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The quiet town of Oudtshoorn lies between the majestic mountains of the Klein Karroo. In winter, snow covers the nearby mountain peaks and in summer temperatures sizzle. Its dry, extreme climate has much to do with the town’s existence and success, where once ostrich farmers bathed in brandy and papered their walls in Pound notes. Here is how Oudtshoorn brought its residents great riches and became known as the ostrich capital of the world.
It all began with the unassuming ostrich, a large, flightless bird whose feathers became a major European and British fashion accessory in the mid-1800s. Although ostriches are indigenous to Africa, the supply of wild ostrich feathers soon began to run short. As supply dwindled, prices shot up. Intrepid Oudtshoorn farmers where quick to realise that the Karroo environment was ideal to raise ostriches and began ripping up their agricultural fields and domesticating wild birds. Lucern (alfalfa) was planted and lands were fenced off, as breeding pairs of birds thrived and farmers pocketed up to R200 (£11,60) per kilogram for their feathers, an astonishing amount way back in 1884.
Although in recent times the demand for ostrich feathers has drastically decreased, their skins are now used to produced high-end fashion accessories, such as handbags, belts and shoes, while their meat has become a popular, leaner red meat alternative to beef or lamb. As such, Oudtshoorn has stood the test of time, and continues as an active ostrich farming town, still boasting the largest number of ostriches in the world.
There are plenty of ostrich farms offering tours in Oudtshoorn, with some of the largest being Highgate Ostrich Show Farm, Safari Ostrich Farm and Cango Ostrich Farm. While tours vary from farm to farm, most offer tractor rides or guided walks out into the fields, where visitors can hand-feed ostriches, view the incubators where the eggs are hatched, and even stand on ostrich eggs. When in season, there are usually a few cute and cuddly ostrich chicks to meet. Once visitors have enjoyed their tour they can browse through the on-site ostrich boutiques or even try a taste of ostrich biltong and grab a meal.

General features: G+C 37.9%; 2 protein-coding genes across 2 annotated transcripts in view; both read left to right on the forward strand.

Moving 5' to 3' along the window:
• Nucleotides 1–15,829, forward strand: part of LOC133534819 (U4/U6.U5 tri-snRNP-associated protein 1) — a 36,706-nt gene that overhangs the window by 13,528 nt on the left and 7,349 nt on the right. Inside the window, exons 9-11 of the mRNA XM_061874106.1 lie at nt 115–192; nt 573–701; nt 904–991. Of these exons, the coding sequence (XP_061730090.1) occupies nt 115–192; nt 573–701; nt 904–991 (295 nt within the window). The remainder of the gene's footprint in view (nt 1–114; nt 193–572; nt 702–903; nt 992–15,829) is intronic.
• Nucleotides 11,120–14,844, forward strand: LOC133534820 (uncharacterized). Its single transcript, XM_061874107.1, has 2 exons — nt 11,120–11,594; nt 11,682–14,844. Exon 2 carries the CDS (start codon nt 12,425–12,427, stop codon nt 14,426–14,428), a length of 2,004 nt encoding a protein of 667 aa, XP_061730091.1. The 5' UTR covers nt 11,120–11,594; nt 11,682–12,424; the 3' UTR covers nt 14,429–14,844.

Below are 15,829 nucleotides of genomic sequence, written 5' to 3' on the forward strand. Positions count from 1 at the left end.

Safari Ostrich Farm, R328, Oudtshoorn, South Africa, +2744 272 7311
Cango Ostrich Farm, 1954 R328, Oudtshoorn, South Africa, +2744 272 4623
Grand, old architecture is one of Oudtshoorn’s major attractions, and the most visible remnants of the town’s glory days are the crumbling architectural fantasias known as Feather Palaces. During the feather boom, Oudtshoorn’s nouveau-riche had the resources to invest in opulent homesteads, and used an eclectic mix of styles, methods and materials that paid no heed to cost. As a result, many of the buildings were constructed with thick sandstone walls from local quarries, with corrugated iron verandas, high ceilings, large sash windows with heavy teak shutters, and decorated with elaborate, white, cast-iron lace-work railings.
Other points of interest include the C.P Nel Museum that showcases the history of ostrich farming in the town, and the numerous beautiful edifices that adorn Baron van Reede Street.
Don’t be fooled into thinking that Oudtshoorn is only about ostriches and old buildings, as there are plenty of other attractions to enjoy in and around the town. Topping the list for most are the marvelous Cango Caves, a natural wonder and the only show caves in Africa that feature an extensive system of prehistoric tunnels and chambers where magnificent dripstone formations can be admired. Those with a head for heights can try a scenic drive up the Swartberg Pass, one of the most spectacular in the world, with views that go on for miles. Less heart-racing activities include visiting the lovely Karusa Vineyard for great food and wine, or making friends with some reptiles at the Cango Wildlife Ranch and snake park.
Cango Caves, Cango Valley Road, Oudtshoorn, South Africa, +2744 272 7410